Rev. Dr. Monica Corsaro will be returning to Knox years after she researched the Underground Railroad in the Seymour Library Archives for her doctorate, in order to fill the position of Director of Spiritual Life.
Following open forums on March 23 and 24, Vice President of Student Development Anne Ehrlich announced via email on April 5 that Corsaro will be filling the vacancy left by Lisa Seiwert’s departure last term. Corsaro currently serves as an interim pastor in Seattle and has a masters and a doctorate from Methodist seminaries.
The open forums presented a chance for students, faculty and staff to ask the two candidates, Karen Moritz and Corsaro, questions and then provide feedback by a Google form. The candidates were on campus all day and interacted with Knox community members throughout.
Each forum had 25 to 30 attendees, according to Ehrlich. Most people who went were faculty or staff. Ehrlich said she would have liked to see more students there but understood they could have scheduling conflicts.
“It seems like almost all the students that saw the candidates did fill out the feedback forms, so that was really important and I was really appreciative of that,” Ehrlich said.
Further, the feedback community members sent in pointed strongly towards Corsaro over Moritz, which Ehrlich said she expected based on her own experiences at the forums.
“They definitely saw great qualities in both candidates and saw a potential for a match at Knox. But just as far as which candidate students just felt more of a connection with, it was fairly clear to me,” Ehrlich said.
Members of the Interfaith Council were present at both open forums. Senior Josh Tvrdy went to Corsaro’s on March 24 with a definite goal in mind for what he wanted from the position so the hiree could help those going through spiritual crises.
“I guess the term I would use is a quiet visibility. And not quiet in the sense of uninvolved. . . It again has everything to do with establishing a non-threatening presence on campus, is maybe another way to say ‘quiet visibility.’ A non-threatening presence with an emphasis on presence,” Tvrdy said.
Senior Micah Wilger and the council’s chair, senior Rebecca Katz, were both present at Moritz’s open forum on March 23 and both asked questions. Katz asked about what Moritz planned her role to be in regards to the Interfaith Council. Moritz responded that she saw it as a support and advisory role, with the leadership remaining with the students.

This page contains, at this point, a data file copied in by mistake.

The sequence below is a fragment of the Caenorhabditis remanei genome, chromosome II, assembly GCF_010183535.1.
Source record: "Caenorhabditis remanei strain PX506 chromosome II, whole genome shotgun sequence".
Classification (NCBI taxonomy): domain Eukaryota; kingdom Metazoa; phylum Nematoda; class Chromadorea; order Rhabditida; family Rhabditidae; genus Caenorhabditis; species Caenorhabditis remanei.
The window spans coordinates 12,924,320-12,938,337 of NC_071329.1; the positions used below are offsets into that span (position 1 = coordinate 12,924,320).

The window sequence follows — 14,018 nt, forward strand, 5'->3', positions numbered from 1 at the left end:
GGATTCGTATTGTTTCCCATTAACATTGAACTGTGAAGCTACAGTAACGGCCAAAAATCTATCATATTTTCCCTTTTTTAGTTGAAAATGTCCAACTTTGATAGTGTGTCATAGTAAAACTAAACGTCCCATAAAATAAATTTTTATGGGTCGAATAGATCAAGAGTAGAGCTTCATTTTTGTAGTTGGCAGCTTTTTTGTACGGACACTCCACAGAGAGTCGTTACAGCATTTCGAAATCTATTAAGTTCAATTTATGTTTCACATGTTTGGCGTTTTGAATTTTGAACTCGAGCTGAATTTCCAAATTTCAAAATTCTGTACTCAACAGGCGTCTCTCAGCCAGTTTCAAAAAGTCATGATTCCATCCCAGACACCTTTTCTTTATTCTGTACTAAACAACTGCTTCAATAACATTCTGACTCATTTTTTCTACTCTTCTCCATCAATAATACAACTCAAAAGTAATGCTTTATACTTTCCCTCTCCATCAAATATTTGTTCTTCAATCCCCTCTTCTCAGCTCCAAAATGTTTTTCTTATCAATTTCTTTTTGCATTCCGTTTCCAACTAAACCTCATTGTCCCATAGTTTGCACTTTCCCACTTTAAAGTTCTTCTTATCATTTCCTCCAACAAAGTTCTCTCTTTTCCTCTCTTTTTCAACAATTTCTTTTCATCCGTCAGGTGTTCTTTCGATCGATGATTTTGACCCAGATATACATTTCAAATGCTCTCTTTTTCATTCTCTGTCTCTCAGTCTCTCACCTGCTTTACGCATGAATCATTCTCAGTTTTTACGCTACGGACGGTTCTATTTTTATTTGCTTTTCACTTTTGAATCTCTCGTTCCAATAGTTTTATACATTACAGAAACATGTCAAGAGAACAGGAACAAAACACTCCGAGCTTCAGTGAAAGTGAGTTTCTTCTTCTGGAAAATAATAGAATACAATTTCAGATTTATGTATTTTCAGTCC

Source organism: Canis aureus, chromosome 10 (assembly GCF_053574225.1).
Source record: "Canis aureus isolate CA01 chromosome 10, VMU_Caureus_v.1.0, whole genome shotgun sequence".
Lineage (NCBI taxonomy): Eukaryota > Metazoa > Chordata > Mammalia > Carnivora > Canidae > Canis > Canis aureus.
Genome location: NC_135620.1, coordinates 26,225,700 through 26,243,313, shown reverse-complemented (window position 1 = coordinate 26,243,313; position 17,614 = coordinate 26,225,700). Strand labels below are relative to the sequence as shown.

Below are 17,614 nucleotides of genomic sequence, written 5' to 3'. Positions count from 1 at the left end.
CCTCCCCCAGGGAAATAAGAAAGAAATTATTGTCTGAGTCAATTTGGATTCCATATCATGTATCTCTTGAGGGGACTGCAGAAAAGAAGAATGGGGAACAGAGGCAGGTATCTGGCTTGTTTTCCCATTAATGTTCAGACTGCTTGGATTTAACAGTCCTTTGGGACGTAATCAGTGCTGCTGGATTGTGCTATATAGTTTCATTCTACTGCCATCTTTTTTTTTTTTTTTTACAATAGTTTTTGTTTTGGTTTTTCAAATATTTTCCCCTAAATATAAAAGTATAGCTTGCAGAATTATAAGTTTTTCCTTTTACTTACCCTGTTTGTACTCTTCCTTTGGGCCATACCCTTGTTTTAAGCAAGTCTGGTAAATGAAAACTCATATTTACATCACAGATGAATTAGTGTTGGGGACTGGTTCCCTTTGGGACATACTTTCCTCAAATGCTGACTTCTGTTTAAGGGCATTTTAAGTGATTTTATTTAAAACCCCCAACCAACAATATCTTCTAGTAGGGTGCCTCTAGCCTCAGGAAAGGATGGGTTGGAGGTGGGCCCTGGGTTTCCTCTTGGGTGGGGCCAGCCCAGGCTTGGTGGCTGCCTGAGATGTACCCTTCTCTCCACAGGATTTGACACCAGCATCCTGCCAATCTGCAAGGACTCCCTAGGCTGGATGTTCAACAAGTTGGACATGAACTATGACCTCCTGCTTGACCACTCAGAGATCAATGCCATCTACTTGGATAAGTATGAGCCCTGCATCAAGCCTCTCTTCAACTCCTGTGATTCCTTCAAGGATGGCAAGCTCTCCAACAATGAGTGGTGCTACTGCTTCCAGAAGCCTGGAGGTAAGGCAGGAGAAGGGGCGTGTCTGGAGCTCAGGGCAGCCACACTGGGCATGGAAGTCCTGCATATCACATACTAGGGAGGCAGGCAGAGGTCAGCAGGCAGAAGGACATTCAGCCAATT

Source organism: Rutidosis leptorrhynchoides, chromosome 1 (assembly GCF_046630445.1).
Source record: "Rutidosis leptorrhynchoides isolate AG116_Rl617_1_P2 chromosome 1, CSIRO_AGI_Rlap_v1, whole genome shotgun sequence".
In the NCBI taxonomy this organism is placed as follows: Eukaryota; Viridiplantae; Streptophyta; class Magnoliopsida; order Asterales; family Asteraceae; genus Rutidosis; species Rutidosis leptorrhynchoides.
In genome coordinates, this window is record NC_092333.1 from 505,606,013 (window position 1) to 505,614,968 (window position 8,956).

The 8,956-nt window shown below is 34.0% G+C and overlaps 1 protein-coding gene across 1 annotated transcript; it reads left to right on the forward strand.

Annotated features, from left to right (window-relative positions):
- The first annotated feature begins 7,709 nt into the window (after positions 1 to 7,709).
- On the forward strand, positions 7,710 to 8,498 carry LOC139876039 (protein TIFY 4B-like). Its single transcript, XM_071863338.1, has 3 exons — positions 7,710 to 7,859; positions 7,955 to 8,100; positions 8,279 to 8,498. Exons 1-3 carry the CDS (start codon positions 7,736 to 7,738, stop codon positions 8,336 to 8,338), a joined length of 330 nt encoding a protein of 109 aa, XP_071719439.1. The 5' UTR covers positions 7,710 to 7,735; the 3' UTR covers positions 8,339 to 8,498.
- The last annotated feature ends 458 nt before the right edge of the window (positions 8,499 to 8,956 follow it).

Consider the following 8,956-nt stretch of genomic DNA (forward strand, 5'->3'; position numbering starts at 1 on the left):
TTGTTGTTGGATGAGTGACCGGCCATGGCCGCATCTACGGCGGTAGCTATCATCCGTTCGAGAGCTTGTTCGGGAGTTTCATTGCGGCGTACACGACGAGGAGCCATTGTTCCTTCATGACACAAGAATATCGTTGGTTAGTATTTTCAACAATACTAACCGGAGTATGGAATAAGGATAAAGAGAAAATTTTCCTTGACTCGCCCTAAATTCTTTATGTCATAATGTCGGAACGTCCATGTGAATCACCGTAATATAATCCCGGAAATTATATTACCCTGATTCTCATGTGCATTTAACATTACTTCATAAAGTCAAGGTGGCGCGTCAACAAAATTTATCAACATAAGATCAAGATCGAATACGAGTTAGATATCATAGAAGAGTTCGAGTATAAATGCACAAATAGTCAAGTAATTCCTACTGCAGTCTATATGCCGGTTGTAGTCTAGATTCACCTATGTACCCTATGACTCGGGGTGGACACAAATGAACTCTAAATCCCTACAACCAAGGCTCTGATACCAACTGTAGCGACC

Wilger later noted that Moritz seemed very personable in her open forum, but that he still had reservations about her experience with non-Christian traditions.
“I think, ideally, a spiritual life director would be someone who could work with people coming from a wide variety of backgrounds and provide support, counsel as needed. Also someone who would create educational opportunities for people to learn about different traditions, different paths of personal journey, spirituality,” Wilger said.
Both candidates come from Christian training and have doctorates of ministry from seminaries, according to their resumes. Currently, Moritz is an interim pastor in Lincoln, Neb. Both Moritz and Corsaro currently serve at Disciples of Christ churches.
Most of Corsaro’s career experience has been at Methodist churches but she has also served as a campus minister at the University of Washington and as a chaplain at the Planned Parenthood Affiliates of Washington State.
Corsaro has connections to Illinois, apart from her doctoral research as she attended Illinois State University, receiving a Bachelor of Science in Political Science, and has family in Geneseo, Ill.
The Interfaith Council hopes that Corsaro will continue to be a resource for them in the coming years, someone constant as the student members change from year to year.
“[Having the position filled] really would help us in having a sustainable program and having someone who could help plan programming,” Katz said.
One of Ehrlich’s goals with the candidates was that they could start by the end of Spring Term, so that they could get their bearings and start next school year ready to go.
During the open forum, Tvrdy noticed that Corsaro returned several times to the idea of listening first and then proceeding in helping students based on what she heard.
“‘How are you going to care for the students here, what is your vision of that?’ And largely her answer was: ‘Well, I’ll listen first, I’m here to listen first and not to force any sort of agenda on any student, but to listen first and act later,’” Tvrdy explained the type of questions and her answer.
An important point for the position at a secular school, according to Katz, is that Corsaro will not be working with only Christian students, but students of various, and no faiths. For Katz, the position is not just a resource for religious students or the Interfaith Council, but a resource for all students on campus.
“This is not just for students who are religious or spiritual, that this is a common good for all people. And that it needs to be,” Katz said.